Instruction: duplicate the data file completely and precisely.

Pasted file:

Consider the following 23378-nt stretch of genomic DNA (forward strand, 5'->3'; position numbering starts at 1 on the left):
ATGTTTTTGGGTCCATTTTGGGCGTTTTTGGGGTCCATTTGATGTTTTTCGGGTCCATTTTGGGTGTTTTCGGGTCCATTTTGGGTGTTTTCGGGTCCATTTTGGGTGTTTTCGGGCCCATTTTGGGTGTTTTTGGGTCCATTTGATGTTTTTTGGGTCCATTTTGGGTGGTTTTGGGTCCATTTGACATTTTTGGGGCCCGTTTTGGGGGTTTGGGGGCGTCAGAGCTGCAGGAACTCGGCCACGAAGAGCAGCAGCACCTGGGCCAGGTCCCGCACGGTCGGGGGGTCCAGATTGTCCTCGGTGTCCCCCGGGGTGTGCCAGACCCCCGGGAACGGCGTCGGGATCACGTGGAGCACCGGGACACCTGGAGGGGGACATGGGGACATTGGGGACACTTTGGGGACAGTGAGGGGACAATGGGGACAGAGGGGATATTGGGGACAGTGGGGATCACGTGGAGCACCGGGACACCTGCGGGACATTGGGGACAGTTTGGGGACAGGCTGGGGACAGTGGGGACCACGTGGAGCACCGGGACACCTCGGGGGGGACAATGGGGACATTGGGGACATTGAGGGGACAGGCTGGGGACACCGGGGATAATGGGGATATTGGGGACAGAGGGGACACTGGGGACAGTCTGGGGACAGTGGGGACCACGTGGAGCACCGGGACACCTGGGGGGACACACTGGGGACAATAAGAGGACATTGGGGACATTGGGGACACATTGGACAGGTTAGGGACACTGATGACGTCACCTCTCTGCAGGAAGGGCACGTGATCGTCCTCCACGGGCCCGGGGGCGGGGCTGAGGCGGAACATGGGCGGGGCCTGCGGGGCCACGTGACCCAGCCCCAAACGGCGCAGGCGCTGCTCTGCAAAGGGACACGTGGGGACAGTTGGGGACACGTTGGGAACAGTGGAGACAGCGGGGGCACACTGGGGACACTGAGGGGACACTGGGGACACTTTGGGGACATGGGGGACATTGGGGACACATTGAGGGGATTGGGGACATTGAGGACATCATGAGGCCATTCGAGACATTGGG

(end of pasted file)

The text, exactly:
Consider the following 23378-nt stretch of genomic DNA (forward strand, 5'->3'; position numbering starts at 1 on the left):
ATGTTTTTGGGTCCATTTTGGGCGTTTTTGGGGTCCATTTGATGTTTTTCGGGTCCATTTTGGGTGTTTTCGGGTCCATTTTGGGTGTTTTCGGGTCCATTTTGGGTGTTTTCGGGCCCATTTTGGGTGTTTTTGGGTCCATTTGATGTTTTTTGGGTCCATTTTGGGTGGTTTTGGGTCCATTTGACATTTTTGGGGCCCGTTTTGGGGGTTTGGGGGCGTCAGAGCTGCAGGAACTCGGCCACGAAGAGCAGCAGCACCTGGGCCAGGTCCCGCACGGTCGGGGGGTCCAGATTGTCCTCGGTGTCCCCCGGGGTGTGCCAGACCCCCGGGAACGGCGTCGGGATCACGTGGAGCACCGGGACACCTGGAGGGGGACATGGGGACATTGGGGACACTTTGGGGACAGTGAGGGGACAATGGGGACAGAGGGGATATTGGGGACAGTGGGGATCACGTGGAGCACCGGGACACCTGCGGGACATTGGGGACAGTTTGGGGACAGGCTGGGGACAGTGGGGACCACGTGGAGCACCGGGACACCTCGGGGGGGACAATGGGGACATTGGGGACATTGAGGGGACAGGCTGGGGACACCGGGGATAATGGGGATATTGGGGACAGAGGGGACACTGGGGACAGTCTGGGGACAGTGGGGACCACGTGGAGCACCGGGACACCTGGGGGGACACACTGGGGACAATAAGAGGACATTGGGGACATTGGGGACACATTGGACAGGTTAGGGACACTGATGACGTCACCTCTCTGCAGGAAGGGCACGTGATCGTCCTCCACGGGCCCGGGGGCGGGGCTGAGGCGGAACATGGGCGGGGCCTGCGGGGCCACGTGACCCAGCCCCAAACGGCGCAGGCGCTGCTCTGCAAAGGGACACGTGGGGACAGTTGGGGACACGTTGGGAACAGTGGAGACAGCGGGGGCACACTGGGGACACTGAGGGGACACTGGGGACACTTTGGGGACATGGGGGACATTGGGGACACATTGAGGGGATTGGGGACATTGAGGACATCATGAGGCCATTCGAGACATTGGG